The regulator recommends that market players disclose the entirety of essential data on accounts, safe deposit boxes and investment in microfinance companies or consumer credit cooperatives (CCCs) in a standard, concise and customer-friendly format.
In their offices and on ‘product passport’ websites, market players are expected to disclose key information documents with simple and clear descriptions of product specifics and risks. The Bank of Russia looks to these passports, once they are rolled out, to enable consumers to make an informed choice of a financial product or a service, which would reduce the risk of misunderstanding essential qualities of such products. A comparison of products by several financial providers would also be possible.
For instance, in a deposit passport, banks should indicate a guaranteed minimum interest rate on deposits and when higher interest rates are possible, including under so-called hybrid products.
It is recommended that microfinance companies attracting individuals’ funds at floating rates should indicate in their key information document forms the minimum and maximum interest rates and their respective applicable periods. They should also mention the minimum investment amount under law (1.5 million rubles).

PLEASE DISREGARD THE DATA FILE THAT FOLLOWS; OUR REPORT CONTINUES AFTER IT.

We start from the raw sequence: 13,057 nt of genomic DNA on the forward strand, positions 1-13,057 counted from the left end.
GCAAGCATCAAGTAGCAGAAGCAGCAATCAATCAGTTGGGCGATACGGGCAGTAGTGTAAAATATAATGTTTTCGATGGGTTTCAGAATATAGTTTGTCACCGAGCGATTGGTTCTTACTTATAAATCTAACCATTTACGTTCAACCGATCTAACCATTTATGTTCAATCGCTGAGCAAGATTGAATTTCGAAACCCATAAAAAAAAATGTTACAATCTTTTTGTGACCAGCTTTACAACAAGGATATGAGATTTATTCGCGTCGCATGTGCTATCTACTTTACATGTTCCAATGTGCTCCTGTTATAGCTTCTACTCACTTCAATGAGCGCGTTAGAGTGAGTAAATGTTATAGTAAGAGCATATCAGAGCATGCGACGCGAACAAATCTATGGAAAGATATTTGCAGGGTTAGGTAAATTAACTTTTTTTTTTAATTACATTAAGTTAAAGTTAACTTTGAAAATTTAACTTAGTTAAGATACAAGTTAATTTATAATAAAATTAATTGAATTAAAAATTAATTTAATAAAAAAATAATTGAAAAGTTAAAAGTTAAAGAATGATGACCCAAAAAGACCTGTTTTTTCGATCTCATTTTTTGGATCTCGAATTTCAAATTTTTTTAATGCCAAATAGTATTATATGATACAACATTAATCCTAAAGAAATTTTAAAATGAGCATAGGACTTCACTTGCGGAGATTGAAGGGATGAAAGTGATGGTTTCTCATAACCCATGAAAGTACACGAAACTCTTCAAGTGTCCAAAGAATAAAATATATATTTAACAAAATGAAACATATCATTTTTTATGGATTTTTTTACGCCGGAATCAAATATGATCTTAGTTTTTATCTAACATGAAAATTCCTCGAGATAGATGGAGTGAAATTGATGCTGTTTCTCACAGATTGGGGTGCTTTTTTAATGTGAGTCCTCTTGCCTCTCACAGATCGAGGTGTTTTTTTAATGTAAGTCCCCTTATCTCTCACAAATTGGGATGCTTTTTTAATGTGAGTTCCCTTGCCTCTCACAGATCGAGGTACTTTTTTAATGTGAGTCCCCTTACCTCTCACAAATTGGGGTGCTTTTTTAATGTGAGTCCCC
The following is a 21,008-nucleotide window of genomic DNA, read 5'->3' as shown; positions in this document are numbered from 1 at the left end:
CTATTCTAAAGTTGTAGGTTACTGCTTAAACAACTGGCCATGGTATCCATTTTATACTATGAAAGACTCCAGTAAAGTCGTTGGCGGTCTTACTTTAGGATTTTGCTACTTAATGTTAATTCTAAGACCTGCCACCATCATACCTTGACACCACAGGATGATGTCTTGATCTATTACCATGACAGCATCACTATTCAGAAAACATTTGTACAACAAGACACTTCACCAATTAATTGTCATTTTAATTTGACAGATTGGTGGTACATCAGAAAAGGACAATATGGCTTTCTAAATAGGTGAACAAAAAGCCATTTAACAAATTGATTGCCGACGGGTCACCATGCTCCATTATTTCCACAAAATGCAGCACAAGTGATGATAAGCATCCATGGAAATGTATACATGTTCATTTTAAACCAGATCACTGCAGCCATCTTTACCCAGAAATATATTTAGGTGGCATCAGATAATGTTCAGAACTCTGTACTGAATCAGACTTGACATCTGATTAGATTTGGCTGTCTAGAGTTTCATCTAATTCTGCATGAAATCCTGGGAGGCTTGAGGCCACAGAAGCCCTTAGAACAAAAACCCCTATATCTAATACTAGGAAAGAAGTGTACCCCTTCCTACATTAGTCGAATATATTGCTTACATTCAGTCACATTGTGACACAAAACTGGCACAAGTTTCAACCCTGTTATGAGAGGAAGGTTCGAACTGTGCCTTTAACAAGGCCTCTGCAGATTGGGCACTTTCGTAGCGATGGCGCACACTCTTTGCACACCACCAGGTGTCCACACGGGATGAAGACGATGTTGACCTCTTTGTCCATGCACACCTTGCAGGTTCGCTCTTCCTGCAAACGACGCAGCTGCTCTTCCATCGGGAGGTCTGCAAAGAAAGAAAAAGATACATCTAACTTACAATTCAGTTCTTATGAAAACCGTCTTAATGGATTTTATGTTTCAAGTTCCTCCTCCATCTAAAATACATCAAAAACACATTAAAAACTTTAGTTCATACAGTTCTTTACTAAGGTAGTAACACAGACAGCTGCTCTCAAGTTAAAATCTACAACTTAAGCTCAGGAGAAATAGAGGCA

Consumer credit cooperatives are supposed to make it plain to individual investors that they are shareholders with all the ensuing liabilities, with procedures to be explained for shareholder exit from cooperatives.
Further information in a product passport should include a procedure for settling disputes with the financial company, a statement whether deposited funds are insured with the state and a consumer’s course of action in case of bankruptcy of a CCC.
The Bank of Russia recommends that financial organisations present to consumers a financial product passport concurrently with a request for a service, prior to contract signing and concurrently with contract extension.